An investigation by Guatemala‘s Interior Ministry has identified over 54 drug trafficking organizations within the country, including independent groups and those working as “subsidiaries” for larger transnational organizations.

Authorities also investigated the operations of 40 cells of Barrio-18 and 30 cells of Mara Salvatrucha, reported the AFP

The information collected in the investigation allowed the Minister of the Interior, Mauricio Lopez, to present President Otto Perez with a “crime map” at a June 11 cabinet meeting.

Lopez explained that the criminal groups have been identified according to their areas of operation, threat level, and structure, reported Univision. Some of the 54 groups function as “branches” of larger international organizations, while others operate independently.

The majority of these drug trafficking groups also engage in criminal activity such as arms and human trafficking, assassination, extortion, carjacking, and/or robbery.

InSight Crime Analysis

It is unclear how, if at all, the “crime map” given to President Perez, which was produced using information collected by Guatemala’s intelligence agencies over the past year, relates to the map released earlier this week using information from anti-narcotics investigators from the attorney general’s office.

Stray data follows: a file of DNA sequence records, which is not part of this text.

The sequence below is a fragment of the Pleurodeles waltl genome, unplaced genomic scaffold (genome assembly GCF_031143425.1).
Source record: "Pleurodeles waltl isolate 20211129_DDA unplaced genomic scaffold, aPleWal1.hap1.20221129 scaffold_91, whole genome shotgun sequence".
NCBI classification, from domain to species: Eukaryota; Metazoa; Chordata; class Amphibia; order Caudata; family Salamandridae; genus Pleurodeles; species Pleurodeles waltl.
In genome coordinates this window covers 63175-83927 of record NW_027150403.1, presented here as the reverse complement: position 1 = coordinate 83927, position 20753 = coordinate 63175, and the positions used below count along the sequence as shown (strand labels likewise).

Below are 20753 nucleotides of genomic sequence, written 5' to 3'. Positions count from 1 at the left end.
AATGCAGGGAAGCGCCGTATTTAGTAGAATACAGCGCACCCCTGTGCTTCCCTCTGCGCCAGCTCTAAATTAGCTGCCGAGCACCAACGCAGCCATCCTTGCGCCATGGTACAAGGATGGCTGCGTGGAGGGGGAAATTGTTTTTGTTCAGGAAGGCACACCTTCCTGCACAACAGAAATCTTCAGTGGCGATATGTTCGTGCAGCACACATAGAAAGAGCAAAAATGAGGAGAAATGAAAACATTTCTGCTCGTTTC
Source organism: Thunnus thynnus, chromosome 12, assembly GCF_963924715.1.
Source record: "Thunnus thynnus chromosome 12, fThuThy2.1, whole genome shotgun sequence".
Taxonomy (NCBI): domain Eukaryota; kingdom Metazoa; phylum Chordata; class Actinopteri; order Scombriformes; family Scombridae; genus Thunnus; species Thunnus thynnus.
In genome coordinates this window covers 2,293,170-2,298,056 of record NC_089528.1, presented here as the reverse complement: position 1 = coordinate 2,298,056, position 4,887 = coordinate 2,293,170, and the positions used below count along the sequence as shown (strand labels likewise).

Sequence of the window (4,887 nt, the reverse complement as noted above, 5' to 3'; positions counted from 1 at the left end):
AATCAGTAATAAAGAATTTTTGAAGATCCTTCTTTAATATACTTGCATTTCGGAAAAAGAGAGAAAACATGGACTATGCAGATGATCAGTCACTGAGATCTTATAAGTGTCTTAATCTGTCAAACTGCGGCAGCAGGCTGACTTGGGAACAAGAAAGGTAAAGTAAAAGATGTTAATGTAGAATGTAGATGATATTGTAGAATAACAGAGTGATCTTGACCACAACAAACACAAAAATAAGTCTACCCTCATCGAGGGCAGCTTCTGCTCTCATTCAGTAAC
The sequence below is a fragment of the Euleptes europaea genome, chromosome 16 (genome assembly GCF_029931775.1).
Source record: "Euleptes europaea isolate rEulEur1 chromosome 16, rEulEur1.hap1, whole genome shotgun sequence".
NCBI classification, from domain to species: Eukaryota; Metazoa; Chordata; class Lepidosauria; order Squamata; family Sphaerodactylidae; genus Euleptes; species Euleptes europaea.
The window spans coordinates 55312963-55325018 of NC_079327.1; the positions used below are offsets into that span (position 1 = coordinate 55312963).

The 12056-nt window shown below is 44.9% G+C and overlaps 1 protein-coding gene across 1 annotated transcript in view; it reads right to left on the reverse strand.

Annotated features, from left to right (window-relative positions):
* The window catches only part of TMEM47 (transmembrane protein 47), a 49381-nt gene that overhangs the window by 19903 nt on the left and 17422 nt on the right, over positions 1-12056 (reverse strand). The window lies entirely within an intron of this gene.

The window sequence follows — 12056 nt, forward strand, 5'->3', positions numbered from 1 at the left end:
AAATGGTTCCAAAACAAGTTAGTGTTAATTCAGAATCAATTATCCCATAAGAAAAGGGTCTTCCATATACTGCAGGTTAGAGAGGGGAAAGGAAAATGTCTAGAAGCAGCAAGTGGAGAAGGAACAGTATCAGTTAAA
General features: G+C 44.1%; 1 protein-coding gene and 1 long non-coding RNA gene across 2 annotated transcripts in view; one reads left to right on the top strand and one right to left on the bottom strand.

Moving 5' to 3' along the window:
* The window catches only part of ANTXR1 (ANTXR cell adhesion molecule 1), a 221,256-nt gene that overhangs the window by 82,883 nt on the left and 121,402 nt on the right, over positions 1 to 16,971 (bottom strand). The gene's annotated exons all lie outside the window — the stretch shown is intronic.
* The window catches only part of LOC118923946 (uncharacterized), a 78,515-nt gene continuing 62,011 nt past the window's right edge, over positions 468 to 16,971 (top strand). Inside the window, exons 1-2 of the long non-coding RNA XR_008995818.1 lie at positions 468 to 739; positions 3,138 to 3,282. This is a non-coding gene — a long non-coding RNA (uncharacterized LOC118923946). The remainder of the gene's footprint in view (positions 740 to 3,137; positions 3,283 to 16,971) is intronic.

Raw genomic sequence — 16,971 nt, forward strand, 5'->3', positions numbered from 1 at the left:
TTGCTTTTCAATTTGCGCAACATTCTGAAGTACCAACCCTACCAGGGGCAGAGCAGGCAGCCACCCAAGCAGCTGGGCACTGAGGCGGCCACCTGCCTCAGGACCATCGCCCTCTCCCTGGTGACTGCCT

While the Interior Ministry could not provide more details, such as the exact areas where groups operate or how many members they have, because the investigation is still ongoing, the remarks echo past reports that the more powerful foreign cartels, most notably the Zetas and the Sinaloa Cartel, often “contract” local groups for their operations within Guatemala. The infighting between these two groups — and between smaller gangs affiliated with each cartel — within Guatemala for territorial control is one of the suspected reasons behind Guatemala’s recent increase in homicides.

In the past there have been indications that the increasingly sophisticated Maras street gangs, such as the 70 mara cells or “clicas” identified by the Interior Ministry, may also be working with transnational drug trafficking organizations such as the Zetas, although reports about the maras becoming “integrated” into the Zetas have proven unfounded.